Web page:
I would agree with this statement. Flat subscription numbers don’t actually tell us much about the game, except that it’s very popular, or that not many people play it. What is often overlooked is the developer’s original goals. If World of Warcraft was aiming for ten million subscribers and only hit eight, then it’s not as successful as it was intended to be. If Vanguard aimed for two hundred thousand and they have two hundred and fifty thousand, that makes them more successful from a developer’s point of view. They achieved their goal, so to speak.

    The brand loyalty seems silly to me. I play a game, and if I like it, I continue to play it. I think many good games are left untouched by those who might like it simply for that reason. It’s sad, but it’s our culture, and it’s how we’re brought up.

  9. teamratonga says:

    Yup brand loyalty has and will always be. Over in the U.K we are the same…the biggest example of which…football (soccer) fans. They believe in it so much they adorn every bit of themselves with the branding (t-shirts, hats, car stickers, bed sheets, tattoos), they beat each other up at home derbys…and set fire to things…and….smash things up…they have even killed over it. Don’t think the Blizz vrs SoE arguement will get that far tho…will it? can it? That would be one big LARP session!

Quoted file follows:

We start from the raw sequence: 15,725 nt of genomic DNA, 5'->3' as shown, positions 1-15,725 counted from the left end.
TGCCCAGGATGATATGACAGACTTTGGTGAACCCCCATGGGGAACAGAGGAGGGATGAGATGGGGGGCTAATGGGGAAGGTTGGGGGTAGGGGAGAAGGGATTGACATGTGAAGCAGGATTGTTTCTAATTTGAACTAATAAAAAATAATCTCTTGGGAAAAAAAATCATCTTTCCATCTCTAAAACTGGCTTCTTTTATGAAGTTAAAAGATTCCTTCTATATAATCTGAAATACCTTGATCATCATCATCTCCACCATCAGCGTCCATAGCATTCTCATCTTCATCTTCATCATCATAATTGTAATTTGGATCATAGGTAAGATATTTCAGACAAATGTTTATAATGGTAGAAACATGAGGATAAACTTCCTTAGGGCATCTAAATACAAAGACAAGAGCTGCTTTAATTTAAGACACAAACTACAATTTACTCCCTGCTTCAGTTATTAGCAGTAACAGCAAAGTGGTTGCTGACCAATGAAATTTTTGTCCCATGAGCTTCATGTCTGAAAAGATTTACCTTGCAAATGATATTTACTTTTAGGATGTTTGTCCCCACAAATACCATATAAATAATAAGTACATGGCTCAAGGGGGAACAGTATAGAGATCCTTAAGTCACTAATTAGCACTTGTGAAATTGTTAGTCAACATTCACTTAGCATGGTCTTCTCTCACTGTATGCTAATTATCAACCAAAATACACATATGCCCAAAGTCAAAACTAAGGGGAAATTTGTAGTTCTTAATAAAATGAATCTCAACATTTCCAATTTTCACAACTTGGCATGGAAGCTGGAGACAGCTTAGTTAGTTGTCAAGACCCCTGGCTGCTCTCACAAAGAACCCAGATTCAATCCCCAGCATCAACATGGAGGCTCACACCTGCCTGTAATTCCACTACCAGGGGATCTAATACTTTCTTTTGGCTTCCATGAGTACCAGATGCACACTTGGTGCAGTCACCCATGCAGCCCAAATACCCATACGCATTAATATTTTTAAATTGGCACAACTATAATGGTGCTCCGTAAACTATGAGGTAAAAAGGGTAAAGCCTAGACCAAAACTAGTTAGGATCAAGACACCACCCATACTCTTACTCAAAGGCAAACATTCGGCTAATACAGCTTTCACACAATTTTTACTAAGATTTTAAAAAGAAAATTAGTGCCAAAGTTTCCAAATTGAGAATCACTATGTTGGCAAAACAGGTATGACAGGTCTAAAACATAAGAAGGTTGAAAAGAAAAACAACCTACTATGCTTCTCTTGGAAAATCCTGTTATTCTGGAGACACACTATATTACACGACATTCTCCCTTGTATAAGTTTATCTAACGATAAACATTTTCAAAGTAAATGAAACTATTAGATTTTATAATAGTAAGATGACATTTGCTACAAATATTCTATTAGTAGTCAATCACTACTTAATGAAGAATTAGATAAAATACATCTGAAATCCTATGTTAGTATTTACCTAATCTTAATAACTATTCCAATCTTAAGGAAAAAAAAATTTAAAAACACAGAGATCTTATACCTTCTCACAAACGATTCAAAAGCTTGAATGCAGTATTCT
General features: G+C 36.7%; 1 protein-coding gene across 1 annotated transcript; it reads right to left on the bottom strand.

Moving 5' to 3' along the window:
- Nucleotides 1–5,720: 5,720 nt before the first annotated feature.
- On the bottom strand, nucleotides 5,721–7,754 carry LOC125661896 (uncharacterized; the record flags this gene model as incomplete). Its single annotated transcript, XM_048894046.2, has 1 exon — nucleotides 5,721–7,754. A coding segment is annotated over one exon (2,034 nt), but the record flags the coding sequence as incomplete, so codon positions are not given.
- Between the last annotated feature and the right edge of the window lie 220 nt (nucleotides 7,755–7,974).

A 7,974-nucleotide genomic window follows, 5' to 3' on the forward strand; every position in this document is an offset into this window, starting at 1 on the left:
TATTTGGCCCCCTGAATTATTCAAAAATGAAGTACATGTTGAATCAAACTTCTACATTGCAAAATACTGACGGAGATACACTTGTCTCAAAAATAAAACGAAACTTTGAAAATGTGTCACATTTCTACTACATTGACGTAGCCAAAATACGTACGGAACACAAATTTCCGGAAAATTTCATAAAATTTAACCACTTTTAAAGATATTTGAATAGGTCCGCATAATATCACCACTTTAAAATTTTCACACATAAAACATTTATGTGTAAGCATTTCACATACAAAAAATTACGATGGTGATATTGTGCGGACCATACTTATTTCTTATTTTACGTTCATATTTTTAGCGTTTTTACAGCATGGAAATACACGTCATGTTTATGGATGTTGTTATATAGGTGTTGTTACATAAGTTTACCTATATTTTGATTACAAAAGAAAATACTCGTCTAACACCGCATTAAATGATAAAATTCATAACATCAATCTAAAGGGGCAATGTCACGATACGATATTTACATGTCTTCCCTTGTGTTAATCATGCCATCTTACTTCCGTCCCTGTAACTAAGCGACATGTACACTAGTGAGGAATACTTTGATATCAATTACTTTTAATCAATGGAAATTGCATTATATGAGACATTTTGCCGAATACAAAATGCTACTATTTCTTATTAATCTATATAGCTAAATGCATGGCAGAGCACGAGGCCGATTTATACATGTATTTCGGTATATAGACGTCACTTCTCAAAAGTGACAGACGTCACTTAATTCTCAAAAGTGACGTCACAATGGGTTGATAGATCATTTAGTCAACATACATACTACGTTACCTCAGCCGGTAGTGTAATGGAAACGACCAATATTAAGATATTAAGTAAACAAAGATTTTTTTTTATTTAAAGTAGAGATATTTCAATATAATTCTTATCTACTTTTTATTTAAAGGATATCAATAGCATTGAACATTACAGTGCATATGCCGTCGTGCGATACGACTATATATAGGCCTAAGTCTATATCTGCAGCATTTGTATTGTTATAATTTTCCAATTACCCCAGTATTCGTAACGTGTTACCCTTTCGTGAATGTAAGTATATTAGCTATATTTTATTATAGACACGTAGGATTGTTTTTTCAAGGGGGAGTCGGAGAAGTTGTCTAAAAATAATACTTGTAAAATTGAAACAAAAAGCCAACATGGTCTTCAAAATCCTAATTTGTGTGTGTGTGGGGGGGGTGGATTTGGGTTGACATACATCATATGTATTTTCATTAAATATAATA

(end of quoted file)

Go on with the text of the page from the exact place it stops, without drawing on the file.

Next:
One thing I did want to mention seriously though, that I am not sure if you addressed…I have a TON of people I know through online games, both online and in RL….and most have played both or more of the mmorpgs available from the different houses. Some play with the same amount of time commited to both games, some play whichever they feel like at the time, some do prefer one over the other but would not ‘diss’ it as they find the other a welcome release after a grind….where do these middle people stand?…in the grey area I guess. Just too darn reasonable…the lot of them…they need to pick a side and we can get this war underway!.

    Langdale

  10. Bildo says:

    I could care less, personally, who makes what. I love me my Nintendo, but that doesn’t mean they’re infallible. Give me a game that’s good and I’m your fan… but not a fanatic.